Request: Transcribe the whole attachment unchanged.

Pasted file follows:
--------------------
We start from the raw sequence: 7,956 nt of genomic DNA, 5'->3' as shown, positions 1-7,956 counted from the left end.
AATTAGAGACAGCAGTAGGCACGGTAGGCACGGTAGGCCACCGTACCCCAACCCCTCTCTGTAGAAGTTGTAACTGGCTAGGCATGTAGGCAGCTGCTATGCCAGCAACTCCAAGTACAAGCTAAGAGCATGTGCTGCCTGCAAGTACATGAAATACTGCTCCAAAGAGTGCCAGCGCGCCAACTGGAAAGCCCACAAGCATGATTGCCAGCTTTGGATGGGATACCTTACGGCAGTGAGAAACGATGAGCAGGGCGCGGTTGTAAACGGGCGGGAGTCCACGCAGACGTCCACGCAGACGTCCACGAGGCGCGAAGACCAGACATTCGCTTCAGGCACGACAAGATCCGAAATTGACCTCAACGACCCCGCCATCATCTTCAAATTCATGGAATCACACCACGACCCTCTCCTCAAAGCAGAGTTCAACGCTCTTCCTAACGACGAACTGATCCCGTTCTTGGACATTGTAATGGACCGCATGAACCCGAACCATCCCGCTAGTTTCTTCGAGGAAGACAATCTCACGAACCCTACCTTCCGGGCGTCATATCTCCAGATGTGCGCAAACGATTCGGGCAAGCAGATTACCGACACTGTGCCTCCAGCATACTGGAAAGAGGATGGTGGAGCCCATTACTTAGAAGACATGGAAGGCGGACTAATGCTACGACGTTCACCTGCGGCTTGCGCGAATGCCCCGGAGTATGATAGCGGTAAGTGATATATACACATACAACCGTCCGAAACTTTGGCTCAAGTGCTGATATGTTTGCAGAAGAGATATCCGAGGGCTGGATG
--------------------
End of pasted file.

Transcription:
We start from the raw sequence: 7,956 nt of genomic DNA, 5'->3' as shown, positions 1-7,956 counted from the left end.
AATTAGAGACAGCAGTAGGCACGGTAGGCACGGTAGGCCACCGTACCCCAACCCCTCTCTGTAGAAGTTGTAACTGGCTAGGCATGTAGGCAGCTGCTATGCCAGCAACTCCAAGTACAAGCTAAGAGCATGTGCTGCCTGCAAGTACATGAAATACTGCTCCAAAGAGTGCCAGCGCGCCAACTGGAAAGCCCACAAGCATGATTGCCAGCTTTGGATGGGATACCTTACGGCAGTGAGAAACGATGAGCAGGGCGCGGTTGTAAACGGGCGGGAGTCCACGCAGACGTCCACGCAGACGTCCACGAGGCGCGAAGACCAGACATTCGCTTCAGGCACGACAAGATCCGAAATTGACCTCAACGACCCCGCCATCATCTTCAAATTCATGGAATCACACCACGACCCTCTCCTCAAAGCAGAGTTCAACGCTCTTCCTAACGACGAACTGATCCCGTTCTTGGACATTGTAATGGACCGCATGAACCCGAACCATCCCGCTAGTTTCTTCGAGGAAGACAATCTCACGAACCCTACCTTCCGGGCGTCATATCTCCAGATGTGCGCAAACGATTCGGGCAAGCAGATTACCGACACTGTGCCTCCAGCATACTGGAAAGAGGATGGTGGAGCCCATTACTTAGAAGACATGGAAGGCGGACTAATGCTACGACGTTCACCTGCGGCTTGCGCGAATGCCCCGGAGTATGATAGCGGTAAGTGATATATACACATACAACCGTCCGAAACTTTGGCTCAAGTGCTGATATGTTTGCAGAAGAGATATCCGAGGGCTGGATG